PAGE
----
Indiana justice interviews underway

  • Print

Interviews of the 20 candidates who have applied to fill the next vacancy on the Indiana Supreme Court are officially underway. Chief Justice Loretta Rush and the six members of the Judicial Nominating Commission began the 20-minute interview sessions this morning, speaking with six candidates from across the state.

The commission’s questions covered a wide range of topics, from principles of statutory interpretation to the Court’s role in promoting Indiana business to the very simple question of, “Why do you want this job.” Here’s a look at some of the ideas the candidates shared with the commission.

Ralph Dowling, Dowling Law Office, Muncie

Of the four qualities the philosopher Socrates attributed to judges – to hear courteously, to answer wisely, to consider soberly and to decide impartially – Rush wanted to know which quality Dowling saw as a strength in his legal work, and which could be improved. Hearing courteously is already a regular part of Dowling’s work as he listens to his clients’ concerns, he said, though considering soberly could be a challenge in terms of removing human emotion from his work as a Supreme Court justice and considering a case from an entirely judicial perspective.

Dowling was also asked what guiding principles he would use when approaching statutory interpretation, and he, like many of the applicants, said he would look to the language of the statute to determine any ambiguity, then would work to find answers to that ambiguity.

Judge Clayton Graham, Marion Superior Court

Describing himself as a humble man who comes from modest means, Graham praised outgoing Justice Robert Rucker, whom he could replace, for his compassion for the “common man” and for humanity as a whole. Graham, who is originally from Atlantic City, also had kind words for the state of Indiana, saying it has become his home.

Asked how the Indiana Supreme Court could promote Indiana business, Graham pointed to the recent creation of commercial courts.  Calling the commercial court system “one of the best things to happen to the state of Indiana,” Graham praised the ability of businesses to now resolve their legal problems in a more expeditious manner.

Jaime Oss, Huelat Mack & Kreppein P.C., LaPorte

Among the youngest applicants to fill Rucker’s seat is 38-year-old Jaime Oss. Considering Oss’ youth, Rush asked the LaPorte attorney what experience she has that would make her an asset on the bench.  Oss pointed to her experience in civil litigation, saying she is regularly tasked with working through complex legal theories when working on a case, which has equipped her to do strong legal analysis.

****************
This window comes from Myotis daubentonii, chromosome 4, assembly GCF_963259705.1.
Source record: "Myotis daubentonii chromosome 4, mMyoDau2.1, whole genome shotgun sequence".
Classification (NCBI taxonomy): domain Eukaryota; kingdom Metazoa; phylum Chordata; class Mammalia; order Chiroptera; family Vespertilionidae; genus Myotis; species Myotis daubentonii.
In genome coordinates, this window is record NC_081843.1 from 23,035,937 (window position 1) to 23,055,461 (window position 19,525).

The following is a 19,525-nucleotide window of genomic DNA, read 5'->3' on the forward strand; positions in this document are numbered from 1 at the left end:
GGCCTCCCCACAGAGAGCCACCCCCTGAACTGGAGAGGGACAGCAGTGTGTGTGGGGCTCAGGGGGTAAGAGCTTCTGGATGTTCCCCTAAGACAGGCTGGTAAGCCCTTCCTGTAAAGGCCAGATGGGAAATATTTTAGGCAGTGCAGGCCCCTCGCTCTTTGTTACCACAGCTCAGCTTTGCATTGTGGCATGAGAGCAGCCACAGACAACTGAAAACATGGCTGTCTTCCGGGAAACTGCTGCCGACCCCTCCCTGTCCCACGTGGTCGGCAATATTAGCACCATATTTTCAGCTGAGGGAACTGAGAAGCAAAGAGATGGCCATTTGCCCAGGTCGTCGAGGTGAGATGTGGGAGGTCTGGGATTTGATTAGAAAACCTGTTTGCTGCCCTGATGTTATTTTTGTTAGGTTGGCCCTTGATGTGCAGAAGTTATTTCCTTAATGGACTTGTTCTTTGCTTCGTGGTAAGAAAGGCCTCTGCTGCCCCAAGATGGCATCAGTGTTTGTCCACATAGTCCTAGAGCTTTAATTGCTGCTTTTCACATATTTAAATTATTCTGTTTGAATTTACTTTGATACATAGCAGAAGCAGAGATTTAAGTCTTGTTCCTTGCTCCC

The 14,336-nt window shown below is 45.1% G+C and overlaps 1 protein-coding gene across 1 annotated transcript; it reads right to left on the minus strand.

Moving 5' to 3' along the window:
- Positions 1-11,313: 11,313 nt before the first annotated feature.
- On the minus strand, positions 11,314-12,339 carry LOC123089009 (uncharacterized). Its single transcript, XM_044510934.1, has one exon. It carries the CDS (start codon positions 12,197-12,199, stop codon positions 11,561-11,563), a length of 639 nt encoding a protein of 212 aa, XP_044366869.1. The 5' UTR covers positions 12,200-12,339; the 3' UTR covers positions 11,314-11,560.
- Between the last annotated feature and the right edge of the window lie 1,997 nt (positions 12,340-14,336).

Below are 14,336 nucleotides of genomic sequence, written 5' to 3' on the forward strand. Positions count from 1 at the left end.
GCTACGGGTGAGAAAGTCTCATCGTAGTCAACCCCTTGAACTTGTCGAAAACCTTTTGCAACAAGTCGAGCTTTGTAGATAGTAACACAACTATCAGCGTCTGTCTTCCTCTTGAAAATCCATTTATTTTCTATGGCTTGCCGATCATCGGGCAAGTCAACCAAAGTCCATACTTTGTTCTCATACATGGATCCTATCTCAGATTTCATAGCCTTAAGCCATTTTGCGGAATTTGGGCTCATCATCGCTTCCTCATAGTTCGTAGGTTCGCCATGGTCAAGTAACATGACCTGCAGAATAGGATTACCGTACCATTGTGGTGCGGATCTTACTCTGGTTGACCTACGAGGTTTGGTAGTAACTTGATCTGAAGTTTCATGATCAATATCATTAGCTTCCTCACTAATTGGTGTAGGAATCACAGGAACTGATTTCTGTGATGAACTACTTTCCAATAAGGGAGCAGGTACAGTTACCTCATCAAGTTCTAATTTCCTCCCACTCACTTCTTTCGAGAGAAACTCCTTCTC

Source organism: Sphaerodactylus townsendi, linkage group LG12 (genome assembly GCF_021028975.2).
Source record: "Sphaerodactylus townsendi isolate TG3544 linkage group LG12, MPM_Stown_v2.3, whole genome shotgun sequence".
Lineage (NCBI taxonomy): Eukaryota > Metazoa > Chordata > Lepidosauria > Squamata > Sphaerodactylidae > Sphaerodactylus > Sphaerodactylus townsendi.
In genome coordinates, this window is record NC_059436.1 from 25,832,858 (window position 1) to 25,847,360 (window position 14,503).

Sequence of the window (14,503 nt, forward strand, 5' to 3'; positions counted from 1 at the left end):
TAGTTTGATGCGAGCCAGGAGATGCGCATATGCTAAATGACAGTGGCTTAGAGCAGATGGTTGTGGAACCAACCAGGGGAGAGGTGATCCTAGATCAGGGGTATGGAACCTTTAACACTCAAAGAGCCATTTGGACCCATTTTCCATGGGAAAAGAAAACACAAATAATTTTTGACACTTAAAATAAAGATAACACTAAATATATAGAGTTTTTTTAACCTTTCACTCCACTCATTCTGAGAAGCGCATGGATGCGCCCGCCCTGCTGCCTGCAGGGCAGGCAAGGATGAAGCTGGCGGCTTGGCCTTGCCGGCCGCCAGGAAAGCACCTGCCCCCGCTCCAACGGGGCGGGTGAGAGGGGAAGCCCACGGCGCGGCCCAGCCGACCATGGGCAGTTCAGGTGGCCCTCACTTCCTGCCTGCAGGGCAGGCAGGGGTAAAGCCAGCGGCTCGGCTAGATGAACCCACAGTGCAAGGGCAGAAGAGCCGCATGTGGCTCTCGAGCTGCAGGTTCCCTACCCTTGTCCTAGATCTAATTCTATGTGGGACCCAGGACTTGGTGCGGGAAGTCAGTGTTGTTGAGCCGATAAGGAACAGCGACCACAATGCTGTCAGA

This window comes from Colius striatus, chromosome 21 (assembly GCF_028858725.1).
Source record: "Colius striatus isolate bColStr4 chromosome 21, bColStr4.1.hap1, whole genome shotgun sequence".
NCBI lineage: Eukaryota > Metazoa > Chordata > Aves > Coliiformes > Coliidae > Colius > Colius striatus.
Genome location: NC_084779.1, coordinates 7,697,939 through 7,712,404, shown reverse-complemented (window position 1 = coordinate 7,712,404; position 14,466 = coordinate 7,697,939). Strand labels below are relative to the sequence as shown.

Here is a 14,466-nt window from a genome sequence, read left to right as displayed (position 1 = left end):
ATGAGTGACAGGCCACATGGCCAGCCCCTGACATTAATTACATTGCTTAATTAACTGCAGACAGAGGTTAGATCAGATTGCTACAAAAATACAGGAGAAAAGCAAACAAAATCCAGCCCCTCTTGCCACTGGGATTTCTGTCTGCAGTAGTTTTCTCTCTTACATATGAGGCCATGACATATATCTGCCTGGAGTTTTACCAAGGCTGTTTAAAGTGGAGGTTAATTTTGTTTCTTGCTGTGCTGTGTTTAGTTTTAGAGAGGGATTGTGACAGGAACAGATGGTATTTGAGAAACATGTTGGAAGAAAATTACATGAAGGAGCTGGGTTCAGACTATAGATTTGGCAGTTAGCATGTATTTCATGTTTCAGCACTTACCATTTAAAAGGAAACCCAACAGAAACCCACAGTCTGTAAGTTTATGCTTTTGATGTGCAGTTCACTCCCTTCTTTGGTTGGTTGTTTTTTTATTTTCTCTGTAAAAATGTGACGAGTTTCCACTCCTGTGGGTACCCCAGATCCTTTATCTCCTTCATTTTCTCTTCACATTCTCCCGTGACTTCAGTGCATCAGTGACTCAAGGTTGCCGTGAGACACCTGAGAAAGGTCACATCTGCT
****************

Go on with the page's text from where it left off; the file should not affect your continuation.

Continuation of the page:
A frequent question asked of the candidates was, “If you could meet the Founding Fathers, what would you ask them?” Oss praised their “brilliance” in developing a system of government with three co-equal branches, and said she would want to know how they divined such a system.

Larry Medlock, Washington Circuit Court

Asked about the value of a dissenting opinion and whether he would feel comfortable writing one, Judge Larry Medlock of the Washington Circuit Court said that while he wants to be a team player, he also has very strong feelings about certain legal issues. Further, Medlock said all justices are not required to share the same thoughts on every issue and would not want the court to become a rubberstamp for the majority’s beliefs.

Medlock was then posed a very simple yet weighty question – “Why do you want this job?” Pointing to a successful 30-year career as a practitioner and judge, the jurist said he believes he is ready and prepared to take on the challenges of sitting on the state’s highest bench.

Rep. Thomas Washburne, associate counsel at Old National Bancorp, Evansville

The only legislator-lawyer to enter his name into the running to fill Rucker’s seat, Rep. Thomas Washburne fielded multiple questions about the relationship between the Legislature and Supreme Court. The state representative said he has the ability to delineate what the law is, what the law could be, a question for the court, and a question for the General Assembly, so he would be able to transition from legislator to justice without concern.

Washburne was also asked about the need for more attorneys to serve as counsel for indigent clients facing a lawsuit, and the Evansville attorney said he believes meeting the needs of indigent clients is a fundamental role of the government.

Peter Rusthoven, Barnes & Thornburg LLP, Indianapolis

The final applicant in Tuesday morning’s interviews was Peter Rusthoven, who was asked by Rush how his work advances “the cause of the defenseless.” Rusthoven said he is currently working on a case in which a man was left destitute by a bad family situation and further said when he met the man, he knew he needed to take his case to help him plead his cause.

Then, when asked how his background had prepared him for a seat on the Indiana Supreme Court, Rusthoven gave a variety of examples to the commission, including his belief in working with the media and his ability to engage people with different beliefs and ideologies.

Read the Indiana Lawyer daily and visit for more updates on the first round of interviews. Follow @Indiana_Lawyer on Twitter for live updates from the interview room.


Please enable JavaScript to view this content.

{{ articles_remaining }}
Free {{ article_text }} Remaining
{{ articles_remaining }}
Free {{ article_text }} Remaining Article limit resets on
{{ count_down }}